Find out which schools have the largest biology programs for students and how much they cost.
The biology major is popular at many schools, especially since it’s a common choice among those who plan to go on to medical school. Find out which schools are the most popular colleges for biology majors, and how much they cost, to help you make your decision about where to go for your degree.
5. Arizona State University: $9,724 (residents), $22,977 (non-residents)
As one of the country’s largest public universities, it’s no surprise that Arizona State University (ASU) also has a popular biology program. This school has over 2,700 students studying the sciences, many of whom are focusing on biology.
Students at ASU can choose one of three Bachelor of Science degrees:
- Biological Sciences
- Molecular Biosciences and Biotechnology
Within those degree programs, students can also choose to specialize in one of the following concentrations:
- Animal Physiology and Behavior
- Biology and Society
- Conservation Biology and Ecology
- Genetics, Cell and Developmental Biology
4. Ohio State University: $10,037 (residents), $25,445 (non-residents)
Ohio State University (OSU) is another large school with a popular biology program. Over 37 percent of incoming students enroll in the arts and sciences program, which includes the biology major.
OSU students getting their Bachelor of Science in Biology at OSU can choose from the following specializations:
- Forensic Biology
- Life Sciences Education
Students often choose OSU for biology studies due to the fact that the school is ranked 18th about the country’s top public universities. In addition, the university is ranked 11th for research expenditures among U.S. public research universities, which is great for students in the sciences.
3. University of Florida: $5,656 (residents), $27,933 (non-residents)
The University of Florida (UF) has a popular biological sciences program. In a typical year, over 7 percent of the graduating class will earn a Biological/Life Sciences degree.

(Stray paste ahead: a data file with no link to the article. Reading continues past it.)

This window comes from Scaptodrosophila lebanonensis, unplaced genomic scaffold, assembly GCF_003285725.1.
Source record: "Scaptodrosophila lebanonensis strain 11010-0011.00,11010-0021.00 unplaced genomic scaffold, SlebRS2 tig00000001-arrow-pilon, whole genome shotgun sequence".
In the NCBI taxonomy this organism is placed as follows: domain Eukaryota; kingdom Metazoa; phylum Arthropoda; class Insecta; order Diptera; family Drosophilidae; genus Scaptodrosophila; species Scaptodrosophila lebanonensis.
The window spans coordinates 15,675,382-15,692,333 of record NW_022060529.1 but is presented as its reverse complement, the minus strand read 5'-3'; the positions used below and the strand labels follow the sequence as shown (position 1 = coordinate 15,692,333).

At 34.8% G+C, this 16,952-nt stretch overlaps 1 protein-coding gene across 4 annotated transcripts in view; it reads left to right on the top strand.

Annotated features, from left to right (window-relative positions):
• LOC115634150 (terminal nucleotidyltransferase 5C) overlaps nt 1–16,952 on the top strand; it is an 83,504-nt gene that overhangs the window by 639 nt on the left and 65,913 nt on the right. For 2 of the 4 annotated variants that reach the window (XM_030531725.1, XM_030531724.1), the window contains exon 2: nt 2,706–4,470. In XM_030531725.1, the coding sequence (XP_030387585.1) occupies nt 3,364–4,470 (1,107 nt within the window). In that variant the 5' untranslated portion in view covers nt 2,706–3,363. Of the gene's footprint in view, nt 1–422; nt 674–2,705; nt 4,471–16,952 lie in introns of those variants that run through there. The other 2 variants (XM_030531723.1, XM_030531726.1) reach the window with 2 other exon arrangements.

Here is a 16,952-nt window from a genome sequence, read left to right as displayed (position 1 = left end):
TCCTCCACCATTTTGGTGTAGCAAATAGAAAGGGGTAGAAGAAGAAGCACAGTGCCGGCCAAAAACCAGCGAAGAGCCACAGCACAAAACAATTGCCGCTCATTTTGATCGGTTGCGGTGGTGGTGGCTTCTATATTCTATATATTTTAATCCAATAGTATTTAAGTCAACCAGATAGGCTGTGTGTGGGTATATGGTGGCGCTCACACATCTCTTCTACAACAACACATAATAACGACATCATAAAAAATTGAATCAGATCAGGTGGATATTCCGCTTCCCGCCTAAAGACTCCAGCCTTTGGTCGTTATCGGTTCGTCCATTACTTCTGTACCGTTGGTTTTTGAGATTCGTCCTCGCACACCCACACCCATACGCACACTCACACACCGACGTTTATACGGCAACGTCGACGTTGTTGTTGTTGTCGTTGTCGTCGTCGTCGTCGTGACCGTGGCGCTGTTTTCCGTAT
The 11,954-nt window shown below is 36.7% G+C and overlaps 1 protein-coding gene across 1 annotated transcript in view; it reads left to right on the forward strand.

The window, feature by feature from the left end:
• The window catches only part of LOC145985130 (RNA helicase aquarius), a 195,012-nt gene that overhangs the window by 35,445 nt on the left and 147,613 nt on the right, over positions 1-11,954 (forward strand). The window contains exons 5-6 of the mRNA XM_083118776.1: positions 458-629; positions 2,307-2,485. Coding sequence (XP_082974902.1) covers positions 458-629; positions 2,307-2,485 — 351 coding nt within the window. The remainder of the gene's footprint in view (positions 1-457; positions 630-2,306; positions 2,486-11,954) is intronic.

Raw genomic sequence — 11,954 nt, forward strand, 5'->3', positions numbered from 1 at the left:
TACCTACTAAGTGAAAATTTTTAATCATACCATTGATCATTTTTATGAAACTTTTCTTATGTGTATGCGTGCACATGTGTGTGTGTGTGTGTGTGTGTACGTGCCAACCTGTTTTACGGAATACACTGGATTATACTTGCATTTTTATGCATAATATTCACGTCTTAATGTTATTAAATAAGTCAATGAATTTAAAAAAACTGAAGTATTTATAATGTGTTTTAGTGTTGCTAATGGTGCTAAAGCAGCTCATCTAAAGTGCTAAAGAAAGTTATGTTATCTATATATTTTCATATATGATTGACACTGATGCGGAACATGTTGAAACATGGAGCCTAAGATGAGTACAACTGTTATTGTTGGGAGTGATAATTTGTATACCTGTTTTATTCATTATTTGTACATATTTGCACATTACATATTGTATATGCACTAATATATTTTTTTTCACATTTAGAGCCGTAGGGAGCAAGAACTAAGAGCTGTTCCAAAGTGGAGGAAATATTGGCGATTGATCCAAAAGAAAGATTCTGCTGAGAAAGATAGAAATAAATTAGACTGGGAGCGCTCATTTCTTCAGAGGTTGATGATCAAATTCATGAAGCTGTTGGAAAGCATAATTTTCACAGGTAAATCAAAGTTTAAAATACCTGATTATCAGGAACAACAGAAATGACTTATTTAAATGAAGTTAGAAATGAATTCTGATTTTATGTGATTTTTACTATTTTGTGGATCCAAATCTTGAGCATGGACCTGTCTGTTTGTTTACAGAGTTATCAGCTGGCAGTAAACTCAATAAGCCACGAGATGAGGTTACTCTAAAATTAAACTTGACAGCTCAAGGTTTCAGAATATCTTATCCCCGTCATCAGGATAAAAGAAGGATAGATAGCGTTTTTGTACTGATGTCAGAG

Students working towards their Bachelor of Science in Biology at UF choose one of six tracks designed to prepare them for a future career in the sciences:
- Pre-professional (Medicine)
- Life Sciences Research
- Private Industry
- Government Science
One unique facet of the UF Biology program is that it works with two of the university’s colleges: the College of Agricultural and Life Sciences (CALS) and the College of Liberal Arts and Sciences (CLAS). This provides more elective course choices and access to more mentors and research projects.
2. University of Minnesota: $13,022 (residents), $18,022 (non-residents)
The massive University of Minnesota has a thriving biology program that offers several different selections for majors:
- Ecology, Evolution and Behavior
- Genetics, Cell Biology and Development
- Plant Biology
The University of Minnesota actually has a separate College of Biological Sciences so students have an entire set of administrators and faculty dedicated solely to their education. This College graduated 469 students in the 2011-2012 school year.
1. University of Central Florida: $5,584 (residents), $21,063 (non-residents)
The University of Central Florida (UCF) is the country’s second-largest university. Its biology program is among the top 15 majors at the school, and the Colleges of Sciences enrolls over 10,000 undergraduate students each year.
Students in UCF’s biology program can choose one of the following subspecialties:
- Molecular Biology
- Conservation Biology
- Marine Biology
A major benefit of going to UCF for biology studies is their many partnerships with nearby organizations, including the Disney Wilderness Preserve, the Kennedy Space Center and the Canaveral National Seashore.
- Most biology majors choose to pursue an advanced degree in a more specialized field.
- Biology majors can pursue a wide variety of career options after graduation, including medical doctor, public health assistant, technical writer, wildlife biologist, zoologist, geneticist and ecologist, to name a few.
- According to Forbes, the average salary for a graduate with a biological and life sciences degree is just $33,430. However, students who pursue an advanced degree will likely earn much more in their field.